Sunday, February 24, 2008

Innovations from Artlebedev

As you might already been heard about the Optimus keyboards (Maximus and Three), there comes another one: Tactus.

The Maximus keyboard is innovative not in design (keys with 128x128px OLED displays), but in features. Not in its own features, but also in "what you can do with those" and "make your own" features.

I am a big fan of customizations. Without them, I'm just a commoner and this is a thing I don't like. Don't like to be special as an emo, also.

For the sake of making my own life a little bit easier, I belong to those n% of the people who are using Firefox instead of Internet Explorer, SonyEricsson instead of bulky plastic Nokia phones with no customizing abilities at all, Windows XP with the right updates and a self esteem just enough high to not use HI5, Tagged or any other social network sites, spam messages with "send this to 10 people" and games inside Excel files exposing the computer to risky macros and VB scripts.

So, that's why I am considering a full custom keyboard to be a must-have device.

Reading about Three and Maximus few years ago, knowing about the last one's high price (~460$ / 370€) but also with the "one key at a time" plan (keyboard is initially shipped with common keys that don't have a display, but they can be replaced one by one as your finances permits it, with OLED screen keys - Maximus FAQ), I have thought that was not the end.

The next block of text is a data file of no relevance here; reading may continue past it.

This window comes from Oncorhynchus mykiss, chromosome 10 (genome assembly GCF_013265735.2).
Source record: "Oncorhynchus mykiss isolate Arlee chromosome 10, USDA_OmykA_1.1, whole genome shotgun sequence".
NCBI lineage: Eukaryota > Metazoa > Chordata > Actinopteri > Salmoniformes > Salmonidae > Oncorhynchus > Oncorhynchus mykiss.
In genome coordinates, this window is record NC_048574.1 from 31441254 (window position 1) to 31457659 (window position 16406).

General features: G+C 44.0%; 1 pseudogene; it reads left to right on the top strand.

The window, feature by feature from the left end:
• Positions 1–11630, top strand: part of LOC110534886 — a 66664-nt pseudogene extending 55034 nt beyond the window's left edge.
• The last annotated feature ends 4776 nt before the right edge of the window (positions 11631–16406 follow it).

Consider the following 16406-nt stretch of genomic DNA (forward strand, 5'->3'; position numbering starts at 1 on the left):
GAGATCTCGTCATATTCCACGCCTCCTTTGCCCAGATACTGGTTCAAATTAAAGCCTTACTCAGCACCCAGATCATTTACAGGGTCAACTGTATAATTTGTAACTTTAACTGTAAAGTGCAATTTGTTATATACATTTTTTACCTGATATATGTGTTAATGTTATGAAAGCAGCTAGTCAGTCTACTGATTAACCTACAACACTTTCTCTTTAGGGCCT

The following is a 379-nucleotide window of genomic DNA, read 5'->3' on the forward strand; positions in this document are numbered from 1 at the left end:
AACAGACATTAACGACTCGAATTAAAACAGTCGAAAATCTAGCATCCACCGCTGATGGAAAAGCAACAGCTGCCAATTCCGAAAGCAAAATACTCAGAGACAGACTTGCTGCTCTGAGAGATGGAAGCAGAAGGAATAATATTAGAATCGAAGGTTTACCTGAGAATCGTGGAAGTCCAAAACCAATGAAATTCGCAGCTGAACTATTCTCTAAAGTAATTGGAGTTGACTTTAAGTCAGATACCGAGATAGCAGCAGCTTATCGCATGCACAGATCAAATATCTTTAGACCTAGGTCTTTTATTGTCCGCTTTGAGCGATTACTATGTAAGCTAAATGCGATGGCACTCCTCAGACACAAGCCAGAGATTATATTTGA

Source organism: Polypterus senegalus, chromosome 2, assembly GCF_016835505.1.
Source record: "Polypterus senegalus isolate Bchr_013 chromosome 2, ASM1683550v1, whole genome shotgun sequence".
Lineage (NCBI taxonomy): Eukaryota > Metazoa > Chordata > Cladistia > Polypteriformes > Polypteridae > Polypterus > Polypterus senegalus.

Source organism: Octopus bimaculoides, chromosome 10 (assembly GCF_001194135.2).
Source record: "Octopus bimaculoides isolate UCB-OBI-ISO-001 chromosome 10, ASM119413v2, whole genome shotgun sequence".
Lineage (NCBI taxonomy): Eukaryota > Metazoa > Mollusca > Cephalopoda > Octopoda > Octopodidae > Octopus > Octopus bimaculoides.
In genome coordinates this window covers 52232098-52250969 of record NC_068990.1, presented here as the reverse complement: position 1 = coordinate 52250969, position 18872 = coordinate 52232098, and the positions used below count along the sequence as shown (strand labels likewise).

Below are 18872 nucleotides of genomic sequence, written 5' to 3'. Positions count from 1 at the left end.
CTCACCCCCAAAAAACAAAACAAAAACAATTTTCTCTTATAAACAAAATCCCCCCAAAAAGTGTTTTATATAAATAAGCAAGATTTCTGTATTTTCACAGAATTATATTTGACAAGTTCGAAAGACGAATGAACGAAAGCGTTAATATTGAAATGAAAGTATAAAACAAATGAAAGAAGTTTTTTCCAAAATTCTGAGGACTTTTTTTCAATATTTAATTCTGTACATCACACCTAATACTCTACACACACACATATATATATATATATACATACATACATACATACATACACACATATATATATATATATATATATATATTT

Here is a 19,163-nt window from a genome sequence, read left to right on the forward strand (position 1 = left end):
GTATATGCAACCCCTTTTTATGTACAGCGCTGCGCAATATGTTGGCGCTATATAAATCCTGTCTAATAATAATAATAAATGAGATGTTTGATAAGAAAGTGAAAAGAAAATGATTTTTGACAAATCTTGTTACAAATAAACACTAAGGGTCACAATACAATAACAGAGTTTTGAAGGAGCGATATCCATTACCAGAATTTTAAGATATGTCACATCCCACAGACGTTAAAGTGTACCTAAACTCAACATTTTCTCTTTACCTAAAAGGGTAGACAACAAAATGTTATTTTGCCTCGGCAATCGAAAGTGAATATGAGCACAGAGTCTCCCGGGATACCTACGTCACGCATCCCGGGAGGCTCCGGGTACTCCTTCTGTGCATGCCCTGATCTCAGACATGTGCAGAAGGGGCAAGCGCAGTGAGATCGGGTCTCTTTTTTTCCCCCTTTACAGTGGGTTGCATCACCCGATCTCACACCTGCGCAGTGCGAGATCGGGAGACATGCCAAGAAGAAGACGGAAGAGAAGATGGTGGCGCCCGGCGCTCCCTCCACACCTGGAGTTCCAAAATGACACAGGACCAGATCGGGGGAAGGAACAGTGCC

So, just heard about Tactus keyboard. For now, this seems perfect.

The next ideea for an innovative device? Upravlator.

This is a touch sensitive device, but also having a tactile feedback.
It features a 10.8 inch color LCD (800 ×600 pixels resolution) with 12 see-through buttons occupying its surface. Each of them has five contact points—one in the center, top, bottom, left and right—which are freely assignable to user interface elements in the software of your choice.

An optional folding stand allows you to place the keyboard in the most ergonomic position and orientation available in your workspace.

Besides the power supply cord, Upravlator uses another two cords for connection to a computer (USB and VGA). To plug the video cable, the second monitor port (available in most configurations) or the second video card are used (the choice of the video card is up to you, it’s not part of the standard package).

Upravlator uses open standards and protocols, which will make it easier for developers to create applications. The device is compatible with Windows and Mac OS X.

Expected to be available for sale in the second half of 2008.

So, what's next for life improvement?